- Post a sign at your door asking people to remove shoes before coming inside.
Public Health - Seattle & King County and the state Department of Ecology soil studies have confirmed widespread arsenic and lead contamination in King County soils. Much of the arsenic and some of the lead are potentially linked to the Asarco copper smelter smokestack emissions. The smelter was located on Commencement Bay in Tacoma, and operated from the late 1900s to the 1980s. Public Health's Tacoma Smelter Plume Project homepage has links to reports on the studies, fact sheets on arsenic, lead and pica behavior.
The studies found arsenic and lead contamination at various levels throughout the sample areas. The areas studied extended from Vashon-Maury Island and Federal Way north to Shoreline and east to Duvall and Issaquah. Soil contamination varies widely. In general:
- The closer to the smelter the more significant the contamination, with south coastal King County and Vashon-Maury Island tending to have the highest levels of arsenic and lead.
- Older properties where the soil has not been disturbed or dug up tend to be more contaminated.
- New properties where the soil has been disturbed tend to not have arsenic or lead contamination.
The levels of soil contamination do not present a public health emergency; however, Public Health recommends that all families take precautions to reduce exposure to potentially contaminated soil. The Soil Safety Guidelines focus on reducing ingestion and inhalation, and include:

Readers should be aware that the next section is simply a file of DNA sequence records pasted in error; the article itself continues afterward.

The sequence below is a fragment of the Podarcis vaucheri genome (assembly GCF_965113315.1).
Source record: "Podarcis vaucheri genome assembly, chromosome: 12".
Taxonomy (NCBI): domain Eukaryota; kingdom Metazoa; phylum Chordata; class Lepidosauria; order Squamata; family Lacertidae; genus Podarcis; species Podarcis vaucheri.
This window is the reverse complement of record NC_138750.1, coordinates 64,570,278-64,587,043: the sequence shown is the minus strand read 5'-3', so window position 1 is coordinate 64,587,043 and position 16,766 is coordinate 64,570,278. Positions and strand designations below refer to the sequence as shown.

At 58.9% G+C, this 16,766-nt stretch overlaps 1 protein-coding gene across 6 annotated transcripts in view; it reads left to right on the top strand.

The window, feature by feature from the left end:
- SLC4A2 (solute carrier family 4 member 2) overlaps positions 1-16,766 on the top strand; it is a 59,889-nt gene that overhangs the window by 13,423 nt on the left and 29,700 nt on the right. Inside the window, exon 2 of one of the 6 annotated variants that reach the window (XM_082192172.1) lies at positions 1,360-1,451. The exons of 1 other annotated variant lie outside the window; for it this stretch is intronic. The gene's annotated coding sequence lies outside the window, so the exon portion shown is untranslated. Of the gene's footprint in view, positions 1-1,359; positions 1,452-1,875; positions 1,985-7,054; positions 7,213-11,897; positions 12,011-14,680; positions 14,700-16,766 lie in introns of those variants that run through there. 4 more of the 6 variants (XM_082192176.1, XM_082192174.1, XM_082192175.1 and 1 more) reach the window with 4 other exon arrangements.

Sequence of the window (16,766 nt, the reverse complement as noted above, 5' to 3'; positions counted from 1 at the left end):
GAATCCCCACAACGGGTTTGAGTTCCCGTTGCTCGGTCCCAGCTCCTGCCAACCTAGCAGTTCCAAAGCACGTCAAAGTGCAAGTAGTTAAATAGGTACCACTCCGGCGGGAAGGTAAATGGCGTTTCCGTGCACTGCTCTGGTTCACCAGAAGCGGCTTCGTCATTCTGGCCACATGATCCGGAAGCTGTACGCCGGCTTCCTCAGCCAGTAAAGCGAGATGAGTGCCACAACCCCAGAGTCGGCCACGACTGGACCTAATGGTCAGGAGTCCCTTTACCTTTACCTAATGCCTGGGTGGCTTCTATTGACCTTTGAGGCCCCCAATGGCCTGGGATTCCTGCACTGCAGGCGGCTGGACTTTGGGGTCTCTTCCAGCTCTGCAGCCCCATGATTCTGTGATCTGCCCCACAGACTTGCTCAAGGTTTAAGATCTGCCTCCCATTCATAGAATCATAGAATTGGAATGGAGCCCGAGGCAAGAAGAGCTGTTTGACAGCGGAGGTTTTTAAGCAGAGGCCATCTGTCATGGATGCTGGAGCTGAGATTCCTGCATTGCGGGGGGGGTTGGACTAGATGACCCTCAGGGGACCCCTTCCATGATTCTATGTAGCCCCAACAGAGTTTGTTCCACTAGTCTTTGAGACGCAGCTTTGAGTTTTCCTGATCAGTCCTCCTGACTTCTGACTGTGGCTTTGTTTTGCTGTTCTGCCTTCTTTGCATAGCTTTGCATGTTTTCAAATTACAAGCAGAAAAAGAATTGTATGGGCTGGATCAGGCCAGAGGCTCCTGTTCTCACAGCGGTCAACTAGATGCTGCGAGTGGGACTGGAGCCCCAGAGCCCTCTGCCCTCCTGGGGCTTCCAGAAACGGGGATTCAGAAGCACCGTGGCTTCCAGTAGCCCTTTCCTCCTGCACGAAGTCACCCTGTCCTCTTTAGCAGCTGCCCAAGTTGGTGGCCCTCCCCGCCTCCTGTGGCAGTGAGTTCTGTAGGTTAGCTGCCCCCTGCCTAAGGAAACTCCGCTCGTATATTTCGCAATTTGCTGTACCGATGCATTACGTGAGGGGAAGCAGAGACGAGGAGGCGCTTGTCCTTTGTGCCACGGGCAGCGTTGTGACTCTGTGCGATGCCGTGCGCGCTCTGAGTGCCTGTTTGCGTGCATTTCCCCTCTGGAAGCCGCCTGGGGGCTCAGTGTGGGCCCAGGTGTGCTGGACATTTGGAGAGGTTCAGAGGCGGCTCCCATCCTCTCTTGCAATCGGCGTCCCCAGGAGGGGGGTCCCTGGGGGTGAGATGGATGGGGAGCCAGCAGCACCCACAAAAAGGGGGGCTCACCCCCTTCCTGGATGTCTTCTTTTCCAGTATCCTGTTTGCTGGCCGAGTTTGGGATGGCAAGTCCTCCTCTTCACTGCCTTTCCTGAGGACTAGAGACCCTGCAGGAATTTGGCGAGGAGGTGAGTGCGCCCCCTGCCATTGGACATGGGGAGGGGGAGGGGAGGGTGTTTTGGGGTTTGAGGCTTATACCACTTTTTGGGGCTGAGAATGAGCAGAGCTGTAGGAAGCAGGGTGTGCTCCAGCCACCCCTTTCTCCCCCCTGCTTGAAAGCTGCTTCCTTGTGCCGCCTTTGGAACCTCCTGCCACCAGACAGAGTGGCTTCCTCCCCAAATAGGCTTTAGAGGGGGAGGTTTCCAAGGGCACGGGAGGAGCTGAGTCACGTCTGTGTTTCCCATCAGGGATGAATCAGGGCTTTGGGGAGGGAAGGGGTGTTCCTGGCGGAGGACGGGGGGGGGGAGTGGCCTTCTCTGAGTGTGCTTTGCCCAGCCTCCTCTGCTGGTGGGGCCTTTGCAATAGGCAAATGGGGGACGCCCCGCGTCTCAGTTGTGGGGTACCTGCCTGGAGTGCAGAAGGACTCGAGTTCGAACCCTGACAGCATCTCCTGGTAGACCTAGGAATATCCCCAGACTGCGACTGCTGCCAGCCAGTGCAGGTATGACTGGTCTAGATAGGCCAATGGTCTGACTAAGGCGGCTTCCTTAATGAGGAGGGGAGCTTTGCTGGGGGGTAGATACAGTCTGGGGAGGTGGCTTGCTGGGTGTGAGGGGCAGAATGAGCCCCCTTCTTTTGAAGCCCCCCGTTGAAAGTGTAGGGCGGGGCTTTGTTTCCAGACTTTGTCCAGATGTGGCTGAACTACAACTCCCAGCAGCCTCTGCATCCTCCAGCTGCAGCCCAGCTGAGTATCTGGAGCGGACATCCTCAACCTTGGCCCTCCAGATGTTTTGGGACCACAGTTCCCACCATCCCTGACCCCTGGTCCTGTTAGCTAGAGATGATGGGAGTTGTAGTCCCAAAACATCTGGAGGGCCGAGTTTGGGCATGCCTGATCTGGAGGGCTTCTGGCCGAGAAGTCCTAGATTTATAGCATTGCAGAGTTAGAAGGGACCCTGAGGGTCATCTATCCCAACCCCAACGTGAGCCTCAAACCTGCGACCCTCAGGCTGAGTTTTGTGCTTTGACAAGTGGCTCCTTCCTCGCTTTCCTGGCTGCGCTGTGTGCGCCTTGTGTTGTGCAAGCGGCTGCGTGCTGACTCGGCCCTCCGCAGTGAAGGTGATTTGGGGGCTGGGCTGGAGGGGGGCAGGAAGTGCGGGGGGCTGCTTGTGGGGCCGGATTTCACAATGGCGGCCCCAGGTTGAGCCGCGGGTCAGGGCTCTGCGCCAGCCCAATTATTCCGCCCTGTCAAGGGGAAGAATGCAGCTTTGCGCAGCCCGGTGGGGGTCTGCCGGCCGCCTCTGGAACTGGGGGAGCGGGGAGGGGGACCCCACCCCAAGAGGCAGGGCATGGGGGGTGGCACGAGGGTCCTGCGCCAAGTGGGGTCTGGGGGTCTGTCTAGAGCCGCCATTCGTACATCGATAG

- Washing hands before eating
- Keeping dust under control with frequent damp mopping
- Removing shoes before entering the home
- Keeping children off of bare patches of soil
We will mail copies of the guidelines to your office for distribution if you wish. For information and resources on arsenic and lead, call the Public Health Environmental Health Services office at 206-263-9566 or email us using our online Contact form.
Public Health recommends that families with concerns about exposure to arsenic or lead consult their health care provider about appropriate testing options. Dr. Jim White, toxicologist at the Washington State Department of Health, is also available to answer questions about arsenic at 360-236-3192. Children exposed to lead in the soil may be appropriate candidates for blood lead testing, particularly if they live in older homes with peeling paint, other children in the household have tested high for lead in the blood, or have other exposures to lead in the environment. For more information about blood lead testing refer to the lead screening guidelines for children developed by the Centers for Disease Control and Prevention in their publication titled "Screening Young Children for Lead Poisoning." It may be found in the publications section of the CDC lead poisoning prevention site.
Other useful links:
||Pica -- eating non-food items
Pica is a medical condition typically defined as the persistent eating of non-food items for a period of at least one month. People with pica crave and eat materials such as dirt, clay, chalk, lead chips, laundry starch, dishwashing soap, chalk, burnt matches, and many other non-food substances. Some of these substances are poisonous. Read more.